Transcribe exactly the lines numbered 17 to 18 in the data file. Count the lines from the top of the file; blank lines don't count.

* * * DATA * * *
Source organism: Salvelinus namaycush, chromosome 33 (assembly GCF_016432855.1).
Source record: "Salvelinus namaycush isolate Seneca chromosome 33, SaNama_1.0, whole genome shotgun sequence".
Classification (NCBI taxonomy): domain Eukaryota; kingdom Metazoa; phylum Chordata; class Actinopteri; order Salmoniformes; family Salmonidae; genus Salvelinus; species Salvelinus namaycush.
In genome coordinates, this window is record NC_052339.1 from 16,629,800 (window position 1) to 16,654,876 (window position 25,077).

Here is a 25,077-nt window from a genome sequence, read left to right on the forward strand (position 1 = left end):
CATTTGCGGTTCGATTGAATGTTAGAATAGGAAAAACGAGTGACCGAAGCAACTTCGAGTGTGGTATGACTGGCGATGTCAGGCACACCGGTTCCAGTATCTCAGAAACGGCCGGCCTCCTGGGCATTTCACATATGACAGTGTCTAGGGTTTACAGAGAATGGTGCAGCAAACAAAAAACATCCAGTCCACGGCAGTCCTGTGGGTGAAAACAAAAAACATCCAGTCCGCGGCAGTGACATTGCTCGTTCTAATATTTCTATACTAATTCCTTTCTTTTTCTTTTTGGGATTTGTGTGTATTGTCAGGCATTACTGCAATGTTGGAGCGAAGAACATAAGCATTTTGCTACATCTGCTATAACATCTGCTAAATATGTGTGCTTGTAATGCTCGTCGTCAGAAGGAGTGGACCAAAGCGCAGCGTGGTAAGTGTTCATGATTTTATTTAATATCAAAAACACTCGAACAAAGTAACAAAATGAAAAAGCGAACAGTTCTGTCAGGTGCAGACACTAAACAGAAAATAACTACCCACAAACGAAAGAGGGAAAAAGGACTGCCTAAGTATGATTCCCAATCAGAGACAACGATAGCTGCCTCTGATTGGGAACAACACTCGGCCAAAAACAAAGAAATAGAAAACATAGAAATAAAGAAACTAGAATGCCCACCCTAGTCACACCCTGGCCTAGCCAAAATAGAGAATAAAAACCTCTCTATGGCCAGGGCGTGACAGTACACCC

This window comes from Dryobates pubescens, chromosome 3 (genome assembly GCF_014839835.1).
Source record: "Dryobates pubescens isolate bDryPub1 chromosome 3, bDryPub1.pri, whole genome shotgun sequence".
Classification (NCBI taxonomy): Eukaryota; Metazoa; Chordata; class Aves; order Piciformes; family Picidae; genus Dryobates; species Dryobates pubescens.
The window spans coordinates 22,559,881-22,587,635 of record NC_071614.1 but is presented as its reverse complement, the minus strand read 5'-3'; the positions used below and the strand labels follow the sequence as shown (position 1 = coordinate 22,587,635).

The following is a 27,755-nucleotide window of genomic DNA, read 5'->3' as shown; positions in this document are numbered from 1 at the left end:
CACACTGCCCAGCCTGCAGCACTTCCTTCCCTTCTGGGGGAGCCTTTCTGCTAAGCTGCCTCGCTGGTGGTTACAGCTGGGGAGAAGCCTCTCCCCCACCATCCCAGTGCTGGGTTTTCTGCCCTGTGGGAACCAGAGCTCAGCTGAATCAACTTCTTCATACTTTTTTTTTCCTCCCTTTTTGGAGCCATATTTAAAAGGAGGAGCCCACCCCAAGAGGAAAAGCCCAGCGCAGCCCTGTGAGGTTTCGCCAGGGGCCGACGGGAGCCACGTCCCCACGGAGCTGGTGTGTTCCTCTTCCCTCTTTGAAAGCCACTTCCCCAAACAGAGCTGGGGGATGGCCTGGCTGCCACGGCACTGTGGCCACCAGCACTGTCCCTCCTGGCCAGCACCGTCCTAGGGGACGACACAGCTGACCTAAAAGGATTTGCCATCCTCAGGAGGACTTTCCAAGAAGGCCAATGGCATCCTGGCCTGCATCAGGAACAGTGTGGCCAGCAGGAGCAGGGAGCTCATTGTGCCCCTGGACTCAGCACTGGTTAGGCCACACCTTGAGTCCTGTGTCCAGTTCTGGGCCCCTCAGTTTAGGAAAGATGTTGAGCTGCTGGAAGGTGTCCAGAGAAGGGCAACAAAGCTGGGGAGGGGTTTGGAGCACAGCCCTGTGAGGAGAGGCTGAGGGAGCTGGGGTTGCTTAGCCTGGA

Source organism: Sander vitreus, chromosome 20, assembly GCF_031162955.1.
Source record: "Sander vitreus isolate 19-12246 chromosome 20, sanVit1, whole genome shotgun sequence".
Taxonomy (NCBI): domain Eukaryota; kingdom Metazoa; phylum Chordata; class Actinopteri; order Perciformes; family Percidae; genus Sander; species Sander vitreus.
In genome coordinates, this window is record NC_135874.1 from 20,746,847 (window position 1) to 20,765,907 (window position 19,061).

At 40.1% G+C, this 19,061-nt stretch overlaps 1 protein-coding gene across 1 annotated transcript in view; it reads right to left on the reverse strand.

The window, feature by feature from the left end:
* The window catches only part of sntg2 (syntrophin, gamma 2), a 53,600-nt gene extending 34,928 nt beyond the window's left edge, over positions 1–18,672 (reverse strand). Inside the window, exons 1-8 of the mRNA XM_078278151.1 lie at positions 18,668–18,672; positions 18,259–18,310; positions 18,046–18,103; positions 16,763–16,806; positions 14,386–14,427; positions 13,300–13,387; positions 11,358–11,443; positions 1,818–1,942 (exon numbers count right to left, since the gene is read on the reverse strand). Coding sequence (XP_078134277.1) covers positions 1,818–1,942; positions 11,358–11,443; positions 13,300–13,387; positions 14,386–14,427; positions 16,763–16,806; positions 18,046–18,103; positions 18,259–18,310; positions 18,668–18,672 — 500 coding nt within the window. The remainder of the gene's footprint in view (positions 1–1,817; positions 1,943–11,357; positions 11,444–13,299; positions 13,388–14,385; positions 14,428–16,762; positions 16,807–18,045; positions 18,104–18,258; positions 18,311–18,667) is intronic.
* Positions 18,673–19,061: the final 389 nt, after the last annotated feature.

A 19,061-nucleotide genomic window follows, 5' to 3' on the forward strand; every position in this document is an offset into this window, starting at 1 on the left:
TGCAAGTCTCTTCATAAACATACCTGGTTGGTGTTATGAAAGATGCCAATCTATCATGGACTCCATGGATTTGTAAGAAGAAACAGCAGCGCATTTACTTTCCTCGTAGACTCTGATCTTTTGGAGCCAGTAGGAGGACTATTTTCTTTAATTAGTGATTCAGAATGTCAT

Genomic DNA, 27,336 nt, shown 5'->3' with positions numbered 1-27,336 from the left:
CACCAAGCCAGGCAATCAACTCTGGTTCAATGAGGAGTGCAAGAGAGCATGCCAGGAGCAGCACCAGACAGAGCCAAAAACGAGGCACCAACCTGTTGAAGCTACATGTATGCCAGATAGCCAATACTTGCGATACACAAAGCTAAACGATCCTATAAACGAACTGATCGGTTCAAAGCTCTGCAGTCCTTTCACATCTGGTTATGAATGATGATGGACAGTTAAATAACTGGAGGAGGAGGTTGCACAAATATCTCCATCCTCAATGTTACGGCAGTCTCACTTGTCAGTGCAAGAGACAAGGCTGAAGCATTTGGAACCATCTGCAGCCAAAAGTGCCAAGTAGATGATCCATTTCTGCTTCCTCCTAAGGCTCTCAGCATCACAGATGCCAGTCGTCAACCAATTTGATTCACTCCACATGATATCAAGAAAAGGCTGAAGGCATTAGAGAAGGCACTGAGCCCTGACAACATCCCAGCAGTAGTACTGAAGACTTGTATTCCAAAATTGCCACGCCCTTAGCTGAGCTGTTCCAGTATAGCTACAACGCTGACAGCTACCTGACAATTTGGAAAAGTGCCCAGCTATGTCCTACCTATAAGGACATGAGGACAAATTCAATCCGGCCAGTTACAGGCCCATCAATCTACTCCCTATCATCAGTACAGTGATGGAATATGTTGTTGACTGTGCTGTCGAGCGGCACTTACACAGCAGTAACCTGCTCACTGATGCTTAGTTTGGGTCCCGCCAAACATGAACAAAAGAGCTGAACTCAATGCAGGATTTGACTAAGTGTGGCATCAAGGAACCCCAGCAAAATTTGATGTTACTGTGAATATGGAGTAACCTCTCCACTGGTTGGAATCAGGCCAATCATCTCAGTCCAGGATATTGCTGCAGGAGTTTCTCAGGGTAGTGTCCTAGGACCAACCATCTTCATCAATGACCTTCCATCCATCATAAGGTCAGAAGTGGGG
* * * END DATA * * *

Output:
At 40.1% G+C, this 19,061-nt stretch overlaps 1 protein-coding gene across 1 annotated transcript in view; it reads right to left on the reverse strand.

The window, feature by feature from the left end: